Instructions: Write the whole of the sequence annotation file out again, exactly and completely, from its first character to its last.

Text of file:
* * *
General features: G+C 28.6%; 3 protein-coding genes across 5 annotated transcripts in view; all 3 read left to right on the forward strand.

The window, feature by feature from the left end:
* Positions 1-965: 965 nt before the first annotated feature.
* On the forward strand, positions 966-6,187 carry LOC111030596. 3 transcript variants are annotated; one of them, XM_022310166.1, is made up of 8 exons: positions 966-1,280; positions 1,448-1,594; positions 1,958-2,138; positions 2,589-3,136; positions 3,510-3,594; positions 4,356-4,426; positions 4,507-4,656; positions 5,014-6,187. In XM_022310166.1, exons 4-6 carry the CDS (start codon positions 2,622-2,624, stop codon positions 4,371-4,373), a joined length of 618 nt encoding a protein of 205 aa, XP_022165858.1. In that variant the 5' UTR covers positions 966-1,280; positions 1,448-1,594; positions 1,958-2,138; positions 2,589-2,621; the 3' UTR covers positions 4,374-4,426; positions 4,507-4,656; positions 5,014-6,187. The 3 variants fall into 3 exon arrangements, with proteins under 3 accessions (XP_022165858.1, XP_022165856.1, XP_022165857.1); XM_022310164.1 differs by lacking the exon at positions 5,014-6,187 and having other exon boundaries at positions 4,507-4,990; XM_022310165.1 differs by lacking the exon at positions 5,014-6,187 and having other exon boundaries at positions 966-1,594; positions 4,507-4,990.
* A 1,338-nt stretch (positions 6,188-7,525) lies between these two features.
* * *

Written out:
General features: G+C 28.6%; 3 protein-coding genes across 5 annotated transcripts in view; all 3 read left to right on the forward strand.

The window, feature by feature from the left end:
* Positions 1-965: 965 nt before the first annotated feature.
* On the forward strand, positions 966-6,187 carry LOC111030596. 3 transcript variants are annotated; one of them, XM_022310166.1, is made up of 8 exons: positions 966-1,280; positions 1,448-1,594; positions 1,958-2,138; positions 2,589-3,136; positions 3,510-3,594; positions 4,356-4,426; positions 4,507-4,656; positions 5,014-6,187. In XM_022310166.1, exons 4-6 carry the CDS (start codon positions 2,622-2,624, stop codon positions 4,371-4,373), a joined length of 618 nt encoding a protein of 205 aa, XP_022165858.1. In that variant the 5' UTR covers positions 966-1,280; positions 1,448-1,594; positions 1,958-2,138; positions 2,589-2,621; the 3' UTR covers positions 4,374-4,426; positions 4,507-4,656; positions 5,014-6,187. The 3 variants fall into 3 exon arrangements, with proteins under 3 accessions (XP_022165858.1, XP_022165856.1, XP_022165857.1); XM_022310164.1 differs by lacking the exon at positions 5,014-6,187 and having other exon boundaries at positions 4,507-4,990; XM_022310165.1 differs by lacking the exon at positions 5,014-6,187 and having other exon boundaries at positions 966-1,594; positions 4,507-4,990.
* A 1,338-nt stretch (positions 6,188-7,525) lies between these two features.